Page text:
Developer: Ryu ga Gotoku Studio
Medium: Blu-ray Disc/Digital
I?ve enjoyed the majority of the output from the Yakuza development team at SEGA over the years. They?ve managed to improve upon each release considerably, and the series has certainly grown in popularity over the years. The last few entries have been some of the best, including the Kiwami remakes. With that in mind, Fist of the North Star: Lost Paradise, feels like and odd step back for Ryu ga Gotoku studio. This release, based upon the popular manga/anime of the same name, features a ton of similar mechanics to the Yakuza series. But it also feels already dated in a number of ways, and overall doesn?t seem to learn any real lessons from the previous titles that the same studio has developed.
On the surface, Fist of the North Star: Lost Paradise, is very much a Yakuza game. You?ll see immediate similarities with the controls, mini-map, town layout, mini-games, inventory and more. Combat is different, Kenshiro feels a bit quicker and snappier than the Yakuza protagonists, and there are mechanics in place to fit the feel and concept of Kenshiro?s unique pressure point focused martial art Hokuto Shinken. Essentially, Kenshiro can perform executions, which will either greatly damage or outright kill his opponents. Using these techniques will also power up Kenshiro?s seven star meter. When full, you can expend the meter to put Kenshiro into burst mode, increasing his power for a limited time.
Another element to help set Lost Paradise apart is the use of the Talisman system. Early in the game you?ll start to earn Talisman?s based on characters you have encountered or defeated in the game. They are essentially limited, timer based abilities. You can have 4 set at a time, but can create multiple sets to cycle through as you start pouring skill points into the Talisman specific skill tree. These abilities have a variety of functions, like a short burst mode that?s not dependent on the seven star gauge, or the ability to increase Destiny Points (experience) earned for a short amount of time. Talisman?s can be upgraded and refined, making their cooldown?s shorter and the overall effect better. It?s a neat concept that?ll often give you an edge in tougher battles, especially against bosses later in the game.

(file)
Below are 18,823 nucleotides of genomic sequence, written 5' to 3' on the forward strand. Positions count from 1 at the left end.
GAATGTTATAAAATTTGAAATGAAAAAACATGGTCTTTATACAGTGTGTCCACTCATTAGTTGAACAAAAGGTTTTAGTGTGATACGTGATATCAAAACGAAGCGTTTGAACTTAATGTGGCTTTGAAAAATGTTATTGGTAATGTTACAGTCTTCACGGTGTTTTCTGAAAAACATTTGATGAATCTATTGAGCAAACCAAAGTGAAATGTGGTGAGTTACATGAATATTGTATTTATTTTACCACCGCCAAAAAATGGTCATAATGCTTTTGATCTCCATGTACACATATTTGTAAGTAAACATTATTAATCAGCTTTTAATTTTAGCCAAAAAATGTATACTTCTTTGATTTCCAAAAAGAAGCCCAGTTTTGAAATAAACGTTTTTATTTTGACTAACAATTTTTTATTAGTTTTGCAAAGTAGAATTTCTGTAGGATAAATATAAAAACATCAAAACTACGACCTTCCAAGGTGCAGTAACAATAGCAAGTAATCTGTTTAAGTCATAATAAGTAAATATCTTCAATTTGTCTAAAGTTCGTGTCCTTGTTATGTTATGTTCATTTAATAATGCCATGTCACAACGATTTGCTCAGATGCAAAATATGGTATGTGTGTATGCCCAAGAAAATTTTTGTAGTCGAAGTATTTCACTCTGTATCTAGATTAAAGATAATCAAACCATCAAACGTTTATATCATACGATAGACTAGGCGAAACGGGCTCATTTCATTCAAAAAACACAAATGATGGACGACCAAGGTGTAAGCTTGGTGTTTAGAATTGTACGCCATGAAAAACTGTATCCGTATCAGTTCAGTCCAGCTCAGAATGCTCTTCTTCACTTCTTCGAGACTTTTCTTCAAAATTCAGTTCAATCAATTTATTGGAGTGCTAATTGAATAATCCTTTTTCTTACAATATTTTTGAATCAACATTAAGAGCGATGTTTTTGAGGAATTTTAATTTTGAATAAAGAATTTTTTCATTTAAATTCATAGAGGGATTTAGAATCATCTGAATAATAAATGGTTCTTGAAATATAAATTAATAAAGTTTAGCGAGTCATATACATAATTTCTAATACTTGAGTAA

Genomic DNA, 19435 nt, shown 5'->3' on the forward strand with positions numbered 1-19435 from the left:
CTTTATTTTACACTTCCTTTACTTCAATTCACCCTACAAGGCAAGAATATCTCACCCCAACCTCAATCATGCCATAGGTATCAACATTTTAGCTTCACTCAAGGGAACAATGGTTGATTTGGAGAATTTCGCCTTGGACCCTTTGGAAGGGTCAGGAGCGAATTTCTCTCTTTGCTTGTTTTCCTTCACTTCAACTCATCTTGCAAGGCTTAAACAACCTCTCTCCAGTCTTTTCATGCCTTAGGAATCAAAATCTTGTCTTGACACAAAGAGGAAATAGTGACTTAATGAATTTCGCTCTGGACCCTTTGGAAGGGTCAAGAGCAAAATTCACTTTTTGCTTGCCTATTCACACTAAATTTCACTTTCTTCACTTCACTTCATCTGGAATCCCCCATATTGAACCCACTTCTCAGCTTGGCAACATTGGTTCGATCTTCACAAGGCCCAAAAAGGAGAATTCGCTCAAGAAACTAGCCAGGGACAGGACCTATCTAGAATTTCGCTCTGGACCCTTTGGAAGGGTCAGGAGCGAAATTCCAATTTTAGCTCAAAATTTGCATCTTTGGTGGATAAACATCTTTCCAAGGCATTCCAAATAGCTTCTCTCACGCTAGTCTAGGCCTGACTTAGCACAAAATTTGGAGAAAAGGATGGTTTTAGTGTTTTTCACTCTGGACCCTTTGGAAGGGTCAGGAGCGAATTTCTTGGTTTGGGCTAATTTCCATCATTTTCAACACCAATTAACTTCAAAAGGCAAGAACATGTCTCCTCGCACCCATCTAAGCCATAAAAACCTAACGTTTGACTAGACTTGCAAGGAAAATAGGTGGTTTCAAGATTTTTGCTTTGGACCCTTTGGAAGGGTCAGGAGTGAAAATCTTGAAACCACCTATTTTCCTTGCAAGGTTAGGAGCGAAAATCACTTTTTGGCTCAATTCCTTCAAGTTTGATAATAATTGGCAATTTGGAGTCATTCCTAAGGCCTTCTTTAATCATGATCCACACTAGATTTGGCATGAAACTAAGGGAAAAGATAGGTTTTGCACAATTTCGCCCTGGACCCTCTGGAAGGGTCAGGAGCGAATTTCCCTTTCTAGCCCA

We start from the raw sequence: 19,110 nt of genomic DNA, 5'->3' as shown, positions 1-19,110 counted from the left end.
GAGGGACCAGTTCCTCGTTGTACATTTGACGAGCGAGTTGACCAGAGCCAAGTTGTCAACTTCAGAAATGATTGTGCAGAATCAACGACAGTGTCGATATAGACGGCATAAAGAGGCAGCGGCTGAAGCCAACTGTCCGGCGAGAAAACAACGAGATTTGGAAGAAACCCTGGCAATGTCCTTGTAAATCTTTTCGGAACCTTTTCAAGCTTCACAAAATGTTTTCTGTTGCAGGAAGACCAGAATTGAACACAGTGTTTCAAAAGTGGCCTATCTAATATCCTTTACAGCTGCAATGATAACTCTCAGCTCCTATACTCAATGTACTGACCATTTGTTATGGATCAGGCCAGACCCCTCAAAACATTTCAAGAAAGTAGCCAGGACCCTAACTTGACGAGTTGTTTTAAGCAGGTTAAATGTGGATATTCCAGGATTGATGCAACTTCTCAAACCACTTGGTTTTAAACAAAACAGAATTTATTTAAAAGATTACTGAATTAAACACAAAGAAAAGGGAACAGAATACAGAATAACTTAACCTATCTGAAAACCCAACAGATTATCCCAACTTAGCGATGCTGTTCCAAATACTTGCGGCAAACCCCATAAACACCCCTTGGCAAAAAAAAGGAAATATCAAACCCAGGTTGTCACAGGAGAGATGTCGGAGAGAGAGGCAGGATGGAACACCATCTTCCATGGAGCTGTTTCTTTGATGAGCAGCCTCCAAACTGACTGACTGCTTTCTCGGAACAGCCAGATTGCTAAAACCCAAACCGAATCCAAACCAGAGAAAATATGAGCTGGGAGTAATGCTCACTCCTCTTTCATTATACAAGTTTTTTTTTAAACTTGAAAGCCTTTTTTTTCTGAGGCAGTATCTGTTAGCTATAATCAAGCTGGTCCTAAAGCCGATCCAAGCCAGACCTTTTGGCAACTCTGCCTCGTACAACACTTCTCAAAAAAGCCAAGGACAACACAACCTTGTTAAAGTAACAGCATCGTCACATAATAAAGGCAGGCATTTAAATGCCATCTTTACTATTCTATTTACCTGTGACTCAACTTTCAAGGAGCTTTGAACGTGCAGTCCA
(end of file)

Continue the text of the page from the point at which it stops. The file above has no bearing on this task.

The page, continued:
An additional mechanic unique to Lost Paradise is the ability to drive a buggy around the open-world style Wastelands surrounding the main city you reside in. There?s not necessarily a ton to do there, but occasionally quests and substories will lead you out there. The controls are drift heavy and very arcade like, so it is sort of fun to take the buggy out for a spin. You can also gather materials for crafting buggy upgrades or for use in refining/upgrading Talisman?s.
The biggest issue I have with Fist of the North Star: Lost Paradise, mostly revolves around the pacing. The story moves at a snail?s pace, and the game likes to dole out new ideas and mechanics in a similar fashion. The game consists of 11 chapters, and you?re really not given the freedom to do what you want until around chapter 6, roughly the mid-point of the game. It also loves to trigger events in weird ways. Following a quest chain, you may talk to an NPC for a conversation, which will then direct you to a spot on the opposite end of the city map, which will then tell you to wait until night. From there, you?ll go home, rest, trigger the day to night cycle, and return to the spot, only to be directed somewhere else. It?s a slow, needlessly laborious process at times, and really bogs down the overall experience.
Boss fights can also get a little frustrating, mostly because the game will throw a random, one-off mechanic into a fight that you?re not expecting. Or there will be a ridiculous lead-up to the boss, like the remarkable number of enemies you have to wade through for the final boss. You might think you?re prepared for a given encounter or fight, but the game will often surprise you, and not in a fun way. It also goes back to the save point system from the earlier Yakuza games, abandoning the ability to save via the Start Menu at any time.
I definitely found my time with Fist of the North Star: Lost Paradise to be both fun and frustrating across the 25 hours or so it took for me to finish it. I loved the mini-games, and found a lot of the substories delivered the quirky humor that I adore from the Yakuza series. I also enjoyed the combat for the most part, even if the various execution animations get a little tiring after the first dozen or so times you see them. But everything else surrounding those things is just a slog to get through. And the story takes some really weird, nearly non-sensical twists towards the end that I definitely had issues with. So I can?t say I would suggest this whole-heartedly, to either Yakuza or Fist of the North Star fans. Maybe check this one out via discount or rental, otherwise you should probably just go back and play more Yakuza.
Note: SEGA provided us with a Fist of the North Star: Lost Paradise PS4 code for review purposes.